Tag Archives: made in canada

Uh-oh. Someone bought boots made in China.

You know what guys? Internet shopping will get you.

There I was, four years since starting my not made in China challenge, thinking I was buying our toddler rain boots made in Canada, when they in fact, I was importing boots from China. I didn’t know this until they showed up at our house, of course.

Kamik is a Canadian brand with 90 something percent of its products made in North America an with that stat in mind, I assumed I was safe when I picked a pair of space themed boots for tot on the website. ”Assumed”. Kind of like when I recently assumed the nachos at Chili’s were gluten free…

Anyway, after clicking “purchase” it took several weeks for these boots to arrive. Impatiently waiting, suspecting that USPS had lost the package, I contacted Kamik and long story short, because it was taking so long, they refunded our money! So, when I finally opened the box and realized the boots were made in China, not Canada, it seemed like too much of a hassle (or craziness?!) to return the boots (and start my search over for more sustainable boots).

A mistake purchase, yes, but at least I am supporting a brand that makes most of their products here, recycles boots and uses sustainable practices!

Kamik rain boots space theme made in china

Our little man loves splashing, jumping and getting as wet as humanly possible in his new boots! He doesn’t care where they’re made, he’s just happy, so I guess I will be too – just this one time :)

More on Kamik here!

These boots are made for splashing!

Though I have never visited, I think I really like Canada. Their prime minister seems more than capable and most of my favorite HGTV shows are shot there. And when it comes to products, well, I’ve had my Canada Goose jacket for eight years now (still going strong!) and I can’t deny that we really like maple syrup (especially if aged in a whiskey barrel) at our house.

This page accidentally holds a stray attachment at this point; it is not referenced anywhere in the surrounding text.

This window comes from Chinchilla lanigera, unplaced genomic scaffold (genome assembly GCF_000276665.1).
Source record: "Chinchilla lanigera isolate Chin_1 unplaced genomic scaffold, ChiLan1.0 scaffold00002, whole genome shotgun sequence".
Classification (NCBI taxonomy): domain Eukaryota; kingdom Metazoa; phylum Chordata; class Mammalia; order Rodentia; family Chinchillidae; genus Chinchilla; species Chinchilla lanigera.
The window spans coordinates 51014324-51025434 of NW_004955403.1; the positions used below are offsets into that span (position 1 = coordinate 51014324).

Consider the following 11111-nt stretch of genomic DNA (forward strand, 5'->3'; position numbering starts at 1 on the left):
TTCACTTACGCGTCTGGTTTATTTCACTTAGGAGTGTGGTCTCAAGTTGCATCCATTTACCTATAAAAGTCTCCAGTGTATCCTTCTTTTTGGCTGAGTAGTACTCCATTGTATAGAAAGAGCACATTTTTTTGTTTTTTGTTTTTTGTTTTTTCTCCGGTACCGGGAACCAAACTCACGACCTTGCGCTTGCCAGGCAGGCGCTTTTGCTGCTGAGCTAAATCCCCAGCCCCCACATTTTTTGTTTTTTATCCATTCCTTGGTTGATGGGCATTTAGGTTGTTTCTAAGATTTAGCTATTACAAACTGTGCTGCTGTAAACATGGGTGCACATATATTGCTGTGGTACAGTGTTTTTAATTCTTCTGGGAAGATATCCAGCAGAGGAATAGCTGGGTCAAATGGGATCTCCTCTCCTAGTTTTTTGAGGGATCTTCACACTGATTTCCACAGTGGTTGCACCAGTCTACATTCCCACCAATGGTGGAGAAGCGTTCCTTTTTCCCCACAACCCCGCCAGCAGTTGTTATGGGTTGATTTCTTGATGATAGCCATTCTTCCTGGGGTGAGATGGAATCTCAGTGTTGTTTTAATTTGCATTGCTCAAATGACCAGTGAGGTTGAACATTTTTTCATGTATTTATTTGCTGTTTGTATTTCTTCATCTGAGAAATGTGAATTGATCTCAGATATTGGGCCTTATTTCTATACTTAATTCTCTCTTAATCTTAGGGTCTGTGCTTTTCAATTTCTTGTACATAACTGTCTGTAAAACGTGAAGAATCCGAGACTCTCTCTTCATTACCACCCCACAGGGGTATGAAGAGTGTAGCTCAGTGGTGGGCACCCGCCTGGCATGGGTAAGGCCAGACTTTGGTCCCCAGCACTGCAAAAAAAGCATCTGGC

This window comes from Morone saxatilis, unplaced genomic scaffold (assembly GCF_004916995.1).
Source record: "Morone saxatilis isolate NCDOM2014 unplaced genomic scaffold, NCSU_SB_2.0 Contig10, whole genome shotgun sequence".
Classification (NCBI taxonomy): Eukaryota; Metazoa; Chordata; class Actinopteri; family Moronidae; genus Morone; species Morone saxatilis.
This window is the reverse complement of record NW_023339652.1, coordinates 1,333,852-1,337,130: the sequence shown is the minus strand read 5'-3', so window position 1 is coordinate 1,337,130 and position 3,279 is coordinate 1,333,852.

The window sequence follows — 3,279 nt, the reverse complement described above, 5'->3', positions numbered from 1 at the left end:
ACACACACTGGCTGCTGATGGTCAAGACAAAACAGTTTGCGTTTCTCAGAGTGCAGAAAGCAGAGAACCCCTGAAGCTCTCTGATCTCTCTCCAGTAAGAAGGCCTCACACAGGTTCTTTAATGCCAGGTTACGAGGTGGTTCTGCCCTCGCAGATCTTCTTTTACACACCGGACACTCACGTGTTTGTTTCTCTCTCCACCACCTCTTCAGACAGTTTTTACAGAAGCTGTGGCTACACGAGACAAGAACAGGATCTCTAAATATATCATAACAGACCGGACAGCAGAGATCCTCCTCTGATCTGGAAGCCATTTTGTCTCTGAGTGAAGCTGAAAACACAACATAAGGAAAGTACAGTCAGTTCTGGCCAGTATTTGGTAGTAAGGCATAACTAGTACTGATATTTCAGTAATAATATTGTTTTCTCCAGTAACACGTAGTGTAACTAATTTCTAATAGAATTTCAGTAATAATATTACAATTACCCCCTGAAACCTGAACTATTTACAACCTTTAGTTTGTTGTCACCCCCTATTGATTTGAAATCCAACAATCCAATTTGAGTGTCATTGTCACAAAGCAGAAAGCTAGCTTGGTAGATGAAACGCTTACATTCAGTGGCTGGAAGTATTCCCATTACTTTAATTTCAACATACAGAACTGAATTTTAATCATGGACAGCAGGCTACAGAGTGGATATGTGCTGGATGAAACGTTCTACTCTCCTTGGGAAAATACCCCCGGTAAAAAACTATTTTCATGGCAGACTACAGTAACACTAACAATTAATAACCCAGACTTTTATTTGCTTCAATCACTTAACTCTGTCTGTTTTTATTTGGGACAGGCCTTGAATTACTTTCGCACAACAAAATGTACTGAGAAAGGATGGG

But here’s something else from Canada that has caught my attention recently; super nice rain boots from Kamik.

GrayJ Boots-4-2

My friend just got a pair for her son that they both love so far. They’re sturdy, made in solid quality synthetic rubber with removable comfort felt insoles, and obviously waterproof (that’s kind of the point). She paid about 30 dollars for the kids’ style “Stomp”, while most women’s boots are around $60.

I’ve run into Kamik boots at DSW and West Marine before, but the best selection is, not surprisingly, online on their website. (Oooh, polka dots!) Shopping there also makes it easy to check which boots are indeed made in Canada and which (few) are not.

GrayJ Boots-2

Most of the styles are 100% recyclable and just like (my favorite brand) Oka-B takes back their worn shoes for recycling, Kamik gladly accepts their old boots back for that same reason. But before you go that route, they suggest that if you think your boots have a little kick left in them, you should just buy new liners and keep them going a while longer. Recycling is, as always, our last resort after reuse, repurpose, reinvigorate, relove and regift. Speaking of liners and recycling, their so-called Zylex liners are made from 77% – 97% recycled water bottles. Pretty good.

I do have one little beef with them. They have separated the boys’ and the girls’ boots into two different pages on their website, which I find very unnecessary and 1950s like. Kids should be allowed to pick their rain boots based on interests and color preference, not automatically be put in a gender box suggesting that girls like pink strawberries and boys like black. I for one would have loved the boys’ navy blue rain boots with coral soles. That’s like my perfect color combination!

Kamik’s men’s (or women’s!) game and work boots are built in the USA and range from $130 to $180.

GrayJ Boots-4

My friend took these beautiful pictures of her son making a splash and having a blast in his new boots. In Houston, we’re never short of puddles to play in and thanks to Kamik, we’re never short of made right (here) rain boots either.

Browse boots here but check your local stores first to save packaging and trucking :)

Check out my friend’s photography page here.